I've also been self-hosting email for 25 years. I see these exact patterns you describe.

Currently I'm using postfix, dovecot, and rspamd, with several users using pine and mutt locally. Every time I do a major server upgrade, I re-evaluate the configuration.

My mail server also runs a web server for some static sites, so the letsencrypt part was simple.

Fellow long-time self-hoster. I hear you on a lot of this.

Regarding letsencrypt, you can use DNS challenges. See https://letsencrypt.org/docs/challenge-types/ .

..and even if you follow all the best practices you'll just randomly end up blacklisted for what I can only imagine is misguided users clicking on spam.

If that happens on the wrong email provider you're out of luck. One of the mail servers I have a hand in has been blocked by one of those difficult providers for the past 2 months and we sent them 4 mails/week before the block on average :)

> Now my mailserver is running a database (Redis) which is required to run rspamd, which is required to implement DKIM, without which I cannot send mail to yahoo.com addresses. True story.

I have DKIM set up just fine without running Redis or rspamd so this part is purely down to your choices.

> Speaking of letsencrypt

Let's Encrypt is a website/service. There are many clients and you can write your own. At some point Let's encrypt will need to verify that you control the domain so you will need to be able to either host something via HTTP or have sufficient dynamic control over the DNS server. Neither DNS nor HTTP needs to be hosted on the same host as your mail server though.

There are much simpler ways to implement DKIM than you have done, not sure why you have chosen such a massively complex one, for instance


I think the reason rspamd+DKIM is so popular is that you're going to run a spam daemon anyway so ...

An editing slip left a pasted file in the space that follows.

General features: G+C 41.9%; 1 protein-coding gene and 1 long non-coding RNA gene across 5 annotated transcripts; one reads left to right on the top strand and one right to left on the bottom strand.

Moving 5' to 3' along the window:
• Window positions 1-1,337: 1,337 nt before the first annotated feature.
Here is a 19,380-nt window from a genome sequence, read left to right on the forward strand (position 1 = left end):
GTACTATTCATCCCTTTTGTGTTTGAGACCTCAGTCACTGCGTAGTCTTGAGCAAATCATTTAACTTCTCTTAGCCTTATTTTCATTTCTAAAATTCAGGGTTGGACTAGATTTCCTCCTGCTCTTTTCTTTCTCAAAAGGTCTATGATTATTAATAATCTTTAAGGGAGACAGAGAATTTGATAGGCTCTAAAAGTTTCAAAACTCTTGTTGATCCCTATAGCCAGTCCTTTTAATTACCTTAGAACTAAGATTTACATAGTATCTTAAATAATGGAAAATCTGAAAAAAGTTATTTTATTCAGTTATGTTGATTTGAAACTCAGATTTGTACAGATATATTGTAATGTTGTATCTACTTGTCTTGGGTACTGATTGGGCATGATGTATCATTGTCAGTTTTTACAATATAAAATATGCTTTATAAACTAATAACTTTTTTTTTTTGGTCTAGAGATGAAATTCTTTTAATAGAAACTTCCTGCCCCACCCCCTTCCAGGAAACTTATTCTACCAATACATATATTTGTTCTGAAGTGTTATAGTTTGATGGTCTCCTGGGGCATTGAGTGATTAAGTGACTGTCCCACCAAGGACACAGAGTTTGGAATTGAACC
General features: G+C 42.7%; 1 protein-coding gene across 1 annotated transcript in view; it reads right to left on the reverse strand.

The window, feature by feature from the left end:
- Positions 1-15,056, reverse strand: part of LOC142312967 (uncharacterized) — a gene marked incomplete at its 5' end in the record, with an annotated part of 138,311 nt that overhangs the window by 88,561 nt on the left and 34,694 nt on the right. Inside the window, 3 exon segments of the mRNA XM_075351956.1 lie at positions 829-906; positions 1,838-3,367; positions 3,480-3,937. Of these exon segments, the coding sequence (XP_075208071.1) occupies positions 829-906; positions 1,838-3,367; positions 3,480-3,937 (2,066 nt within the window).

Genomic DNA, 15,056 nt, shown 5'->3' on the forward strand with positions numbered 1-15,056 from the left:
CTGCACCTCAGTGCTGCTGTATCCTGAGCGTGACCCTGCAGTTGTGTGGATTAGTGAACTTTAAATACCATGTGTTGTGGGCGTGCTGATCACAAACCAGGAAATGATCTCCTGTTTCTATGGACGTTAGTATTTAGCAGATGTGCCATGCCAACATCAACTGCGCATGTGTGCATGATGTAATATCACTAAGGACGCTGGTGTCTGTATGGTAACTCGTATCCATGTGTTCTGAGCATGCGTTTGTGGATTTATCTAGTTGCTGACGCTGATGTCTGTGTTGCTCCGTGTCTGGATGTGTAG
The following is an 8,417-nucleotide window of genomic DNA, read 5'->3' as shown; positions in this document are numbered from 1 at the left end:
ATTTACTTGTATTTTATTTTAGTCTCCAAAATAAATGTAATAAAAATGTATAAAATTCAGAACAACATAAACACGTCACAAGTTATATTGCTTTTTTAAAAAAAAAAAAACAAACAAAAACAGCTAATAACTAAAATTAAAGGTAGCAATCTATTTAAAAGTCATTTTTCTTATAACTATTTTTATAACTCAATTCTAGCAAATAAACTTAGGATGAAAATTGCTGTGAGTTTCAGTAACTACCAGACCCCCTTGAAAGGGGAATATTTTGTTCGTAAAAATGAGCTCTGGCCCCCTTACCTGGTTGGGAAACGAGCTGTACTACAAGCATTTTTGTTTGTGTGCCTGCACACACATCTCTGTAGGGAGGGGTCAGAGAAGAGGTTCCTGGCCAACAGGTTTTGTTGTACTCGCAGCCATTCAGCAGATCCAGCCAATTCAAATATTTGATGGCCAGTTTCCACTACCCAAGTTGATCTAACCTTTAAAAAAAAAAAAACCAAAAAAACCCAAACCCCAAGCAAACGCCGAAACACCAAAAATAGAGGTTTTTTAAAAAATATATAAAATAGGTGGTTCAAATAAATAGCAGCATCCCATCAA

> you're going to run a spam daemon anyway

I don't.

AFAIK dkimproxy is no longer maintained. That is the main reason I dropped my plan using dkimproxy with OpenSMTPD for a simple send-only mailsetup. The rspamd+redis setup felt way to overkill for a tiny vps.

Postfix+opendkim+opendmarc works fine and it is very simple to setup as well.

Can you elaborate on your problem with Yahoo? I ran into that a while back, where a yahoo email address couldn't send to me... strange since DKIM validates for the domain.

There are all valid points and I question my decision to run my mailserver, but in the spirit of the Internet I continue to do so.

I meant the opposite - I could not email yahoo.

> [3] Speaking of letsencrypt ... requesting, generating and implementing SSL certs (even for use on the web) is simply creating, and trading, blocks of plain old ASCII text. I haven't looked into this, but is there an "expert mode" somewhere in letsencrypt where I don't have to run webserver instances and ... I can just run openssl command lines and cut and paste blobs of ASCII ?

Let's Encrypt provides an ACME service. So, you will want to (run something that can) speak ACME, a somewhat RESTful HTTP API documented in RFC 8555 - https://tools.ietf.org/html/rfc8555. You can use a web service to do this part, but then you're relying on some random web service and you have to manually do a bunch of steps to renew at least every 90 days which I'm going to assume you agree sucks.

There are lots of people who have built such tools that can look after this for you automatically, perhaps you would like https://acme.sh/ which as its name might suggest is a shell script.

Let's Encrypt offers three of the (increasingly misnamed) Ten Blessed Methods, you can prove control over a DNS name by doing any of these three things:

1. Running an HTTP server on port 80 which can answer certain well-known requests in a specific way acknowledging your ACME keys. This server needn't have any privileges, acme.sh can help you spin one up that will basically say "Yes, rsync is allowed this certificate" for any request. Except instead of "rsync" it's a key only you have, so your server answering this way never helps any bad guys so long as you keep your ACME keys secure. [You may not be aware you have "ACME keys" the software you've used probably just minted some and squirreled them away in a dot directory]. With that server in place, your requests for a certificate for that name will always work, because the key matches, Let's Encrypt will call your server, make up a random nonce and ask if that's authorised and for who, your HTTP server will always answer "rsync is authorised" so it works, tidy.

2. ALPN on port 443. A TLS server answering port 443 can accept a special ACME-only ALPN protocol choice from the Let's Encrypt servers and use that to prove control. You almost certainly don't want this unless you implement web servers (which run on port 443 with TLS already)